By:Darius Kucinskas Posted On: Topic:Engineering

A Tutorial: Getting Started With Elastic Using .Net NEST Library, Part One

In this four-part series, I will show you how to use Elastic from .NET. I will use the officially-supported Elastic client library for .NET: NEST. The first part will cover the reasons for choosing NoSQL, an explanation of Elastic, and installing and communicating with Elastic. 

Why NoSQL?

In my opinion, the two man reasons for using NoSQL database are as follows:

  • Horizontally scaling relational databases is hard
  • Impedance mismatch between object-oriented modeling and relational modeling

Elastic combines the ability to easily scale, rich search capabilities and JSON as a data model into a very attractive mix.

What is Elastic?

Formerly known as Elasticsearch, and according to Wikipedia, "Elastic is a search server based on Lucene. It provides a distributed, multitenant-capable full-text search engine with a RESTful web interface and schema-free JSON documents. Elastic is developed in Java and is released as open source under the terms of the Apache License."

"Elastic is distributed, which means that indices can be divided into shards and each shard can have zero or more replicas. Each node hosts one or more shards, and acts as a coordinator to delegate operations to the correct shard(s). Rebalancing and routing are done automatically."

"Elastic supports real-time GET requests, which makes it suitable as a NoSQL solution, but it lacks distributed transactions."

We will start our journey in part one by installing Elastic node on a windows machine. In parts two and beyond, we will dive in to creating an index and mapping. After that, we will cover CRUD operations, and then NEST Bulk API and document migration.

Quick Elastic Installation on a Windows Machine

If you do not have Java (JVM) installed on your computer, you should download and install it now.

From the official Elastic setup documentation:

"Elastic is built using Java, and requires at least Java 7 in order to run. Only Oracle's Java and the OpenJDK are supported. ... We recommend installing the Java 8 Update 20 or later, or Java 7 update 55 or later. Previous versions of Java 7 are known to have bugs that can cause index corruption and data loss. ... The version of Java to use can be configured by setting the "JAVA_HOME" environment variable.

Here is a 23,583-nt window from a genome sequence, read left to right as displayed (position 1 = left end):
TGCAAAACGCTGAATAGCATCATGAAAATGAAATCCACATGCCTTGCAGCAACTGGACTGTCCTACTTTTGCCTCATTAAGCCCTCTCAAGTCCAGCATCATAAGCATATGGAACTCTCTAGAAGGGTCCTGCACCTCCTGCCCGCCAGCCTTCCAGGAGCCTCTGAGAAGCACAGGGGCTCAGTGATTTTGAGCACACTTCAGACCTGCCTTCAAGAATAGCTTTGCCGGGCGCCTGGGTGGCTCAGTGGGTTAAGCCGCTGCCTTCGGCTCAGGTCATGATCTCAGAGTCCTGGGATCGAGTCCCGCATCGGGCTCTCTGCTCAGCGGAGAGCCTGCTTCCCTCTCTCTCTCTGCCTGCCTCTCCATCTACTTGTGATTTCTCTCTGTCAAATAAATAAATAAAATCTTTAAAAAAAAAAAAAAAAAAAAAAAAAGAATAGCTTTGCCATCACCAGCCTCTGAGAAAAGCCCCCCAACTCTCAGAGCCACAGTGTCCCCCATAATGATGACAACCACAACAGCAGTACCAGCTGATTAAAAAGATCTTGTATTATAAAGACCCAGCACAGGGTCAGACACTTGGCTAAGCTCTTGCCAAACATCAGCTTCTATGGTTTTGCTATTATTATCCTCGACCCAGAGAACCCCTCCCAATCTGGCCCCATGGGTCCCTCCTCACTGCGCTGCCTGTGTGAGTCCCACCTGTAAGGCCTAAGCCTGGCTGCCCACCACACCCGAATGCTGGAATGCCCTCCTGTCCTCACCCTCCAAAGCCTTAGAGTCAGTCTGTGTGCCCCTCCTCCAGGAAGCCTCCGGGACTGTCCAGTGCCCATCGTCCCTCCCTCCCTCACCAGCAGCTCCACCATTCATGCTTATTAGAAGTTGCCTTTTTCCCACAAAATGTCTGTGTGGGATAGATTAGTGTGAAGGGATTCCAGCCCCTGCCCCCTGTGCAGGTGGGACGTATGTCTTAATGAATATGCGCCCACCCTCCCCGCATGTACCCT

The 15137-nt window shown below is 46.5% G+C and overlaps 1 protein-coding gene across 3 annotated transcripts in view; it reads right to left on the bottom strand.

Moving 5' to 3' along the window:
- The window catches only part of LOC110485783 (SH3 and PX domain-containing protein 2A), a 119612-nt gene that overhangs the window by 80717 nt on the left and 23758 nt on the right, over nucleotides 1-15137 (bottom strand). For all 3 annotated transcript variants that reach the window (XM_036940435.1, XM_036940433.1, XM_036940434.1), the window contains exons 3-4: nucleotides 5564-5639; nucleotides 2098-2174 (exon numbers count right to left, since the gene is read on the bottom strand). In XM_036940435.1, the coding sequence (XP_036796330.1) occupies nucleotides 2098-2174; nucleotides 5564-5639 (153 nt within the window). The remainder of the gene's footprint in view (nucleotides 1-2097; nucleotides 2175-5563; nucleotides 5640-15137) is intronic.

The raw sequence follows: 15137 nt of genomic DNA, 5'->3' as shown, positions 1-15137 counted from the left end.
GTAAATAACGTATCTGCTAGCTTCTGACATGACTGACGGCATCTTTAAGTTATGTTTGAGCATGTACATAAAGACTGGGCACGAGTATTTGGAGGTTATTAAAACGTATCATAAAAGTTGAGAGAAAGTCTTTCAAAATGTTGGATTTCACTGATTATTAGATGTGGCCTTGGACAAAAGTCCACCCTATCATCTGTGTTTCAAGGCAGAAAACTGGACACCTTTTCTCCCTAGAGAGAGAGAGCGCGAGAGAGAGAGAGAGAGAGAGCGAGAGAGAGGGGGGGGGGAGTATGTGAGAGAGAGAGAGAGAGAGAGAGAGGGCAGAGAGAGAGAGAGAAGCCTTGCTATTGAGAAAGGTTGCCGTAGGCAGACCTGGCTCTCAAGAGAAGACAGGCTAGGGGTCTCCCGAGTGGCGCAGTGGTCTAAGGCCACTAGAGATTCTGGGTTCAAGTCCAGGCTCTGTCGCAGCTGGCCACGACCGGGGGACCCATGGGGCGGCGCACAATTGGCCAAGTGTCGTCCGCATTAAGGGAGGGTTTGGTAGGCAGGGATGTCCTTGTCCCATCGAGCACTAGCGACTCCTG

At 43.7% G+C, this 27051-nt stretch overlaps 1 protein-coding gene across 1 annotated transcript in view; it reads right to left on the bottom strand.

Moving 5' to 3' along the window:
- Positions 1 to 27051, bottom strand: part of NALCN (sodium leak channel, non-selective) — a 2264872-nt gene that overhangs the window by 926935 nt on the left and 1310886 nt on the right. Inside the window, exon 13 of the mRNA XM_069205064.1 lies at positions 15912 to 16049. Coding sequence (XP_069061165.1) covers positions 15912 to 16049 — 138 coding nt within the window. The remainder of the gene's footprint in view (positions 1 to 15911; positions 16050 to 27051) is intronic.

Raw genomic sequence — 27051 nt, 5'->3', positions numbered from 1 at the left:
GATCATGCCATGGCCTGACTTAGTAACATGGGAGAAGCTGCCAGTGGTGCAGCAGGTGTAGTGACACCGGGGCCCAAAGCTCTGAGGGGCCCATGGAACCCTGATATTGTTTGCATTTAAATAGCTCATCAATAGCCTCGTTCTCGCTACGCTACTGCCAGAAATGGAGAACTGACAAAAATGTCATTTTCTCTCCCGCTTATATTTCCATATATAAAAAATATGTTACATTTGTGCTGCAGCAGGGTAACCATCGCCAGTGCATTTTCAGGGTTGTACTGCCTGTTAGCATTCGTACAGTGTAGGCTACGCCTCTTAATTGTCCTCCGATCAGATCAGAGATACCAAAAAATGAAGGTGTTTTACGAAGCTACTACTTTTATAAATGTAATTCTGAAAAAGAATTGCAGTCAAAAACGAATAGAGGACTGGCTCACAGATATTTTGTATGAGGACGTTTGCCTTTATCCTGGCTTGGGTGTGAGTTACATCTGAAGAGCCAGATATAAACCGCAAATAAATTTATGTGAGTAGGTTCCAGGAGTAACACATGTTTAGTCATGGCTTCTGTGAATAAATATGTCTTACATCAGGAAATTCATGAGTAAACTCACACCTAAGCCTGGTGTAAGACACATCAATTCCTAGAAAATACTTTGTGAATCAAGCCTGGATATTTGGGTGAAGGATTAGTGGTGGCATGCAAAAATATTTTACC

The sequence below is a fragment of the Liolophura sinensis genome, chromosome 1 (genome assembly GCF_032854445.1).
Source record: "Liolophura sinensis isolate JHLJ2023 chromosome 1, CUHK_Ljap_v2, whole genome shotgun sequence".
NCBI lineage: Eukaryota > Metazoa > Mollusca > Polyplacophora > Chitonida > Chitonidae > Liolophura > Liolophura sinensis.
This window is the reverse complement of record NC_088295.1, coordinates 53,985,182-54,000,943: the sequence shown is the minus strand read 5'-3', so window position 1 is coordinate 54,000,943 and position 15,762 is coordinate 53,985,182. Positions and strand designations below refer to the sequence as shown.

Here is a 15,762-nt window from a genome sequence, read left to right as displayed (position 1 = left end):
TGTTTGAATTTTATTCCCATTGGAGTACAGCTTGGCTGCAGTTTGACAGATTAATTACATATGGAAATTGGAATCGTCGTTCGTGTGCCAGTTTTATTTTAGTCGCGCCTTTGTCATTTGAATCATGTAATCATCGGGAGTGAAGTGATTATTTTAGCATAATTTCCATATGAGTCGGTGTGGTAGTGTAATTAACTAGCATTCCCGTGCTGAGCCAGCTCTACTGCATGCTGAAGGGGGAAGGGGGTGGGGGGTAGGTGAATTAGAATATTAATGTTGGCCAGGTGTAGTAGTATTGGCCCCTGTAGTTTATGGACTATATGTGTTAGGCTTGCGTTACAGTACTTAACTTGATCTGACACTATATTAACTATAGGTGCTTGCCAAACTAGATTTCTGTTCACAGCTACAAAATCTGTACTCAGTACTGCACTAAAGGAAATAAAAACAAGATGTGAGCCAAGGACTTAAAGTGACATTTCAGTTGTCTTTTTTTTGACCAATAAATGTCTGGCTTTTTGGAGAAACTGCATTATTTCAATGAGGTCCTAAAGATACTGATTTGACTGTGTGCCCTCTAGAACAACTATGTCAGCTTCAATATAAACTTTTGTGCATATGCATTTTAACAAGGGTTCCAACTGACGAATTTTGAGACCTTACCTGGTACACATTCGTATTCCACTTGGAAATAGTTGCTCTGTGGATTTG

If you have not already downloaded the latest release of Elastic, download it now here. Extract it to your preferred directory on your local disk. Go to that directory and then deeper into the "config" subdirectory. Open "elasticsearch.yml" in your favorite text editor and change the following settings:

node.name: node_name
cluster.name: cluster_name
discovery.zen.ping.multicast.enabled: false
discovery.zen.ping.unicast.hosts: ["0.0.0.0"]

By default, Elastic nodes use the TCP 9300 port for inter-node communication and the TCP 9200 port for communication with clients. You should configure your firewall to allow network traffic for those ports.

Alright, so now you are ready to start your Elastic node. Navigate to the "bin" subdirectory of your Elastic directory and execute the "elasticsearch.bat" batch file. Your node will start, allowing you to run simple queries to get a first taste of Elastic REST API. I use Fiddler web debugging proxy for this.

Start Fiddler and run the following command:

GET http://localhost:9200/ HTTP/1.1
Accepts: application/json
Content-Type: application/json
User-Agent: Fiddler
Host: localhost:9200

You should get the following response:

HTTP/1.1 200 OK
Content-Type: application/json; charset=UTF-8
Content-Length: 362
{

"status" : 200,
"name" : "darius_test_node",
"cluster_name" : "darius_test_cluster",
"version" : {

"number" : "1.4.2",
"build_hash" : "927caff6f05403e936c20bf4529f144f0c89fd8c",
"build_timestamp" : "2014-12-16T14:11:12Z",
"build_snapshot" : false,
"lucene_version" : "4.10.2"

},
"tagline" : "You Know, for Search"

}

Alternatively, you could point your browser here and you would get the same response, but Fiddler will be very useful later when we debug more advanced queries, so I advise getting used to it now.

Communicating with Elastic from .NET

You now have Elastic node up and running; let's connect to it from your .NET program.

First, create a .NET program. To do so, start VisualStudio and then create a new "Console Application" project. Then, add NEST library using NuGet package manager. In the "Program.cs" file, enter the following code (in Program class):

using Nest;

using System;

 

namespace ElasticBlogPost

{

   public class Program

   {

       public static void Main()

       {

           var local = new Uri("http://localhost:9200");

           var settings = new ConnectionSettings(local, null);

           var elastic = new ElasticClient(settings);

 

           var res = elastic.Raw.ClusterHealth();

 

           Console.WriteLine(res.SuccessOrKnownError);

       }

   }

}

 

Please note that this is the only time that I will give the whole program source code at once. I will be adding other pieces of code to this program bit by bit. In other words, all other code fragments should be appended to this initial code.

Now, build and run your program. You should see the following output in your console: True. This means that we have successfully connected to your Elastic server from .NET.

In part two of this series, we will create your first index. Stay tuned.

Darius Kucinskas

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